Water conservation to be built into (Alberta) code

Being from BC, we had always thought of ourselves as being the true stewards of the environment. However, our neighbors due East are giving us a serious run for our money! Alberta has a number of environment initiatives that will be incorporated into the Alberta Building Code. One such initiative was illustrated in recent article in the Edmonton Journal:

EDMONTON — The Alberta government may be opening a window to more environmentally friendly building practices.

The province is working on new energy efficiency requirements for the Alberta Building Code and rules that would allow the use of reclaimed water.

Reclaimed water includes captured rainwater, stormwater and water that’s been used inside a building, for example.

An Alberta government working group is looking at potential uses for this water, including running it through dedicated pipes to flush toilets and urinals, or irrigating green spaces around buildings.

Rainwater is commonly reused but there are few examples in Alberta where rainwater is brought back into buildings for toilet flushing, said Alf Durnie, chief administrator/inspector of private sewage systems with Alberta Municipal Affairs.

The working group is looking at the use of rainwater in homes and larger apartment and office buildings.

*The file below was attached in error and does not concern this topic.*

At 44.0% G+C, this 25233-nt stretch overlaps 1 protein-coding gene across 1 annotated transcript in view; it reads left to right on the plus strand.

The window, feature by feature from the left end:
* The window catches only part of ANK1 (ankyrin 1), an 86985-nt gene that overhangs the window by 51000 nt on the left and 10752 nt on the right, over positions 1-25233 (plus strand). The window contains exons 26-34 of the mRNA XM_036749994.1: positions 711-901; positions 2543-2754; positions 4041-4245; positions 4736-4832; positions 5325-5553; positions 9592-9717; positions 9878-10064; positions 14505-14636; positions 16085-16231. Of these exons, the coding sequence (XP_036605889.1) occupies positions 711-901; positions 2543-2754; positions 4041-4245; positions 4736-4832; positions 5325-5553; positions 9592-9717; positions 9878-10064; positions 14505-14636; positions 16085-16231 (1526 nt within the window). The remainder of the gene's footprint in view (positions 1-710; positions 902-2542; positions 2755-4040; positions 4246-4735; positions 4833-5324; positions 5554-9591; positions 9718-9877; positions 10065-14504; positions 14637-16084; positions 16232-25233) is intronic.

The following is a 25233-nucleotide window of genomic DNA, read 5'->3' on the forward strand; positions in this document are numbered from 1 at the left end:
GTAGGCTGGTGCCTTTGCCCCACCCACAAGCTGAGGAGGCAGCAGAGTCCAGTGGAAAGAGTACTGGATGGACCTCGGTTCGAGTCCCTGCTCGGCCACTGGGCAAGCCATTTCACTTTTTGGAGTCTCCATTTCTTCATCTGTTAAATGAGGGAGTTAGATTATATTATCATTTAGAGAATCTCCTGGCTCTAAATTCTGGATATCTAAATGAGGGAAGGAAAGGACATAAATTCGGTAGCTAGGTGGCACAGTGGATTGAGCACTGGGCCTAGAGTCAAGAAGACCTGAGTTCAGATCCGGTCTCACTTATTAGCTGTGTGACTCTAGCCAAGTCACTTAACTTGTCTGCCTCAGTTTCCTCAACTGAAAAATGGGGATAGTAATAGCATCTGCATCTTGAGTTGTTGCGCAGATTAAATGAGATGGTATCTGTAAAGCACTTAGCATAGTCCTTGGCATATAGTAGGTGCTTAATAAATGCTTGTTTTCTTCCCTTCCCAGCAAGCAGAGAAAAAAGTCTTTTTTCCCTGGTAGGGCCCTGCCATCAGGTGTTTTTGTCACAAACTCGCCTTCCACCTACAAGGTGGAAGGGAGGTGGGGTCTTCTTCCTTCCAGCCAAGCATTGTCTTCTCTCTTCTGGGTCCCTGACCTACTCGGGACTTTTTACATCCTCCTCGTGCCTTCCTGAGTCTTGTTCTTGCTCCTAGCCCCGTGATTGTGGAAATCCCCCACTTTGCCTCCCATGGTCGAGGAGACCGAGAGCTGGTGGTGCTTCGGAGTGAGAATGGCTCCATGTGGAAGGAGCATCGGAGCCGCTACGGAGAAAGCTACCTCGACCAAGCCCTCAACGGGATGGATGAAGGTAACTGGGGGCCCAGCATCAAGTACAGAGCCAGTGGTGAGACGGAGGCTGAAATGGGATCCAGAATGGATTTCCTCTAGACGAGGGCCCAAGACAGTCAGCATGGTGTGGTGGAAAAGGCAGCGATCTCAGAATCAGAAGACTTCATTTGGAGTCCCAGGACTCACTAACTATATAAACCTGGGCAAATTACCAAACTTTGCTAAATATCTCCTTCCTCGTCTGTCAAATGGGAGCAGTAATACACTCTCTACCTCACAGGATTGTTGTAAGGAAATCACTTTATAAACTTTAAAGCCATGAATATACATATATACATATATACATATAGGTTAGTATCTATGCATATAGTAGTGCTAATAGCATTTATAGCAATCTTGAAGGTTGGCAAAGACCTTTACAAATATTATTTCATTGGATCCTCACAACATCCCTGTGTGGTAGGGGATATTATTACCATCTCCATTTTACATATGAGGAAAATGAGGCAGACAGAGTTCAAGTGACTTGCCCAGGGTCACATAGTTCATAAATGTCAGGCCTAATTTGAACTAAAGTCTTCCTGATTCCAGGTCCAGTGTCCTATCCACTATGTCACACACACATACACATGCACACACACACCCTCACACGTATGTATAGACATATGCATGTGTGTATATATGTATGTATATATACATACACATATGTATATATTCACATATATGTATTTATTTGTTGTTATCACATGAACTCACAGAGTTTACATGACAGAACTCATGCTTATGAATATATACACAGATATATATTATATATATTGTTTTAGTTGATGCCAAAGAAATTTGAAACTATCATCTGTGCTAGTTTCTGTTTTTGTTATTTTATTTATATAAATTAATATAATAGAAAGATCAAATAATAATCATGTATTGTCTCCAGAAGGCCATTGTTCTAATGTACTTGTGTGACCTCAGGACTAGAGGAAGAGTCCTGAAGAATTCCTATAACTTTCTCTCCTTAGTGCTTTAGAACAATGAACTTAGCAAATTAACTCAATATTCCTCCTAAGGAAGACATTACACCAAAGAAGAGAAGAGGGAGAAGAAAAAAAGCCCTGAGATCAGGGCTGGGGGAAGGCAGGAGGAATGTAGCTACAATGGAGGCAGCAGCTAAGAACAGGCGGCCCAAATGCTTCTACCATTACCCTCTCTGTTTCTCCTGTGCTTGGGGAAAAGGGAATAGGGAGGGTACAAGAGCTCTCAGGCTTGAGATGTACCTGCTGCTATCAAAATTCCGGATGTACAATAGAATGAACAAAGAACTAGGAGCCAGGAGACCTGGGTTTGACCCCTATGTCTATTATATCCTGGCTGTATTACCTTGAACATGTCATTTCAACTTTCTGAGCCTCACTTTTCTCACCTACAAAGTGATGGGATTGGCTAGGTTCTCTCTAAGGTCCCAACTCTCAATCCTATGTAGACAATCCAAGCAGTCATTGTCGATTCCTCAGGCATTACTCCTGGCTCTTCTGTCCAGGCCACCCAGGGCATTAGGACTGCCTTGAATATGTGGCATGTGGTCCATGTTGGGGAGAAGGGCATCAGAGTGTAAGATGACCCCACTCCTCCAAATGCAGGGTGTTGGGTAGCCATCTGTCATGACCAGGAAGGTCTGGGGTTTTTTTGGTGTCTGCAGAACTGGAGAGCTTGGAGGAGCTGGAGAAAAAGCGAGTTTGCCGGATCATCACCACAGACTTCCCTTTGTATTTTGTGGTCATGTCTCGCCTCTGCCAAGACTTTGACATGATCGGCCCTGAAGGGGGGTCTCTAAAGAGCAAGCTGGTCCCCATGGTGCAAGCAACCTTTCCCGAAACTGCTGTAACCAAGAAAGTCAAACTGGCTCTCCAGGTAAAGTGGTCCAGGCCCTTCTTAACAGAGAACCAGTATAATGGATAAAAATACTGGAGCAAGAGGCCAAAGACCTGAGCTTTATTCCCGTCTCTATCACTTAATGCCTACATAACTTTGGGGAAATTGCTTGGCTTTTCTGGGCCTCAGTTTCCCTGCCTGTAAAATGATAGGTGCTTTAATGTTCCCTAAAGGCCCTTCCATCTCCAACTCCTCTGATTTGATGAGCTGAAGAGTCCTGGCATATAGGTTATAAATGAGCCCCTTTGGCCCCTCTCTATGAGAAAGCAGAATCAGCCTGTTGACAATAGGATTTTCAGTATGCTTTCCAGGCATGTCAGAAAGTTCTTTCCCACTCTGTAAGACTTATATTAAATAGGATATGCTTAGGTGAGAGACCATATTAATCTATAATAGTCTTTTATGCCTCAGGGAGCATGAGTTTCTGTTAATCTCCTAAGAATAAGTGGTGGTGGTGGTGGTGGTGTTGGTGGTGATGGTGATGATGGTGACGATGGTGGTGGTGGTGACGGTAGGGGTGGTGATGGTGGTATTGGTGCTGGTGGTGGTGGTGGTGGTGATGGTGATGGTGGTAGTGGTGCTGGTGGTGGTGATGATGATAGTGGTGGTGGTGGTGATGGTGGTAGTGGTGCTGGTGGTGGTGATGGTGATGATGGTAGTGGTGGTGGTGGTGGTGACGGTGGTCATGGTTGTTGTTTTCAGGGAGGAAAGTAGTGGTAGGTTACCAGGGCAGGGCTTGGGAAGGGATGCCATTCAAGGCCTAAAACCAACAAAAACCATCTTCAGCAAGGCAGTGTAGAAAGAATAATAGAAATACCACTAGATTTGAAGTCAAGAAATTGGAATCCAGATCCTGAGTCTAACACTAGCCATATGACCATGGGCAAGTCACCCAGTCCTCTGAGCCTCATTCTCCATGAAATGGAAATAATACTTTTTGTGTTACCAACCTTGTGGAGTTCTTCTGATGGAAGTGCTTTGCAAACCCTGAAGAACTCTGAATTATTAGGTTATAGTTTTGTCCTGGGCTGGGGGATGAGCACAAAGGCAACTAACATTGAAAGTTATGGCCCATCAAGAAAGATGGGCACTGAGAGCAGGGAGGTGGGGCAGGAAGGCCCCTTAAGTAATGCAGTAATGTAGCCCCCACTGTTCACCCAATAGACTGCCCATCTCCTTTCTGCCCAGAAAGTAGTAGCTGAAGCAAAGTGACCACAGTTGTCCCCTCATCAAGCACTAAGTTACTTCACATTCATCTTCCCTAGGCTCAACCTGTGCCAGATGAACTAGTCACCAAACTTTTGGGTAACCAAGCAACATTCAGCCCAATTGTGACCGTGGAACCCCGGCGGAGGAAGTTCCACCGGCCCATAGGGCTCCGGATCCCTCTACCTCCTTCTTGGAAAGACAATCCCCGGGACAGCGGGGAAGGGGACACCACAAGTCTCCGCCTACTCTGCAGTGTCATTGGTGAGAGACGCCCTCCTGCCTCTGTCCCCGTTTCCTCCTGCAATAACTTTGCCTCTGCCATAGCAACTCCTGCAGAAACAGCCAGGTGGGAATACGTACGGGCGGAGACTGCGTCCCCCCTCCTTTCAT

Also, the current plumbing and building codes require all waste water to be directed to a public sewer or private sewage system. That would need to change, Durnie said.

Alberta Environment does allow waste water to be used for agricultural crop and golf course irrigation but there are strict requirements that rule out using that water for irrigation purposes around urban buildings, he added.

In a home, 25 per cent of water is used to flush toilets while in an office building, it’s 70 to 80 per cent.

Durnie said allowing reuse could make a big difference. Such a move would support Alberta’s Water for Life strategy, which aims to improve the overall efficiency and productivity of water use by 30 per cent from 2005 levels by 2015, he said. It could also reduce demands on water treatment plants for highly treated drinking water and it would reduce the amount of water we need to withdraw from rivers and groundwater aquifers.

Durnie some rainwater guidelines could be ready in the fall, while a draft of what the regulatory process might be like for other types of reclaimed water could come out in spring 2011… Read the full Edmonton Journal article here…

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